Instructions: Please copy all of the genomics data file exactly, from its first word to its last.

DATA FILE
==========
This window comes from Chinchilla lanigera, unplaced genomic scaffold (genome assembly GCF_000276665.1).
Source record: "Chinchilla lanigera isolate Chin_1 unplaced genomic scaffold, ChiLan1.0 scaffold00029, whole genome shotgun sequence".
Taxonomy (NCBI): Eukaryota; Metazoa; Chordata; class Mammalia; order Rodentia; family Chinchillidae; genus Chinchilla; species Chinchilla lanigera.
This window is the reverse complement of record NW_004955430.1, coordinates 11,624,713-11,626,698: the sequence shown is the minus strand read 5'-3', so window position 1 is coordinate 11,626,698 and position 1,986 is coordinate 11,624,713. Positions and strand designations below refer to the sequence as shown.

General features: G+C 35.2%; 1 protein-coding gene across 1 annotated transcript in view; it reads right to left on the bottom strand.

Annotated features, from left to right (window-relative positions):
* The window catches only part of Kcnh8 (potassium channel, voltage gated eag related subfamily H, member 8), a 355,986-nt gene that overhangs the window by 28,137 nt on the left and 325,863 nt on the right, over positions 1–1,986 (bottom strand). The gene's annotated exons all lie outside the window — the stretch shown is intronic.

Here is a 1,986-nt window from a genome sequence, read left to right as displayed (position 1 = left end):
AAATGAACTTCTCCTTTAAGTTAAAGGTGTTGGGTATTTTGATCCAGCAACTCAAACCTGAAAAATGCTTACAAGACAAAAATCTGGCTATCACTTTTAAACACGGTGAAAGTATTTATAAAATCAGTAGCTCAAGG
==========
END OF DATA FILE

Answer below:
This window comes from Chinchilla lanigera, unplaced genomic scaffold (genome assembly GCF_000276665.1).
Source record: "Chinchilla lanigera isolate Chin_1 unplaced genomic scaffold, ChiLan1.0 scaffold00029, whole genome shotgun sequence".
Taxonomy (NCBI): Eukaryota; Metazoa; Chordata; class Mammalia; order Rodentia; family Chinchillidae; genus Chinchilla; species Chinchilla lanigera.
This window is the reverse complement of record NW_004955430.1, coordinates 11,624,713-11,626,698: the sequence shown is the minus strand read 5'-3', so window position 1 is coordinate 11,626,698 and position 1,986 is coordinate 11,624,713. Positions and strand designations below refer to the sequence as shown.

General features: G+C 35.2%; 1 protein-coding gene across 1 annotated transcript in view; it reads right to left on the bottom strand.

Annotated features, from left to right (window-relative positions):
* The window catches only part of Kcnh8 (potassium channel, voltage gated eag related subfamily H, member 8), a 355,986-nt gene that overhangs the window by 28,137 nt on the left and 325,863 nt on the right, over positions 1–1,986 (bottom strand). The gene's annotated exons all lie outside the window — the stretch shown is intronic.

Here is a 1,986-nt window from a genome sequence, read left to right as displayed (position 1 = left end):
AAATGAACTTCTCCTTTAAGTTAAAGGTGTTGGGTATTTTGATCCAGCAACTCAAACCTGAAAAATGCTTACAAGACAAAAATCTGGCTATCACTTTTAAACACGGTGAAAGTATTTATAAAATCAGTAGCTCAAGG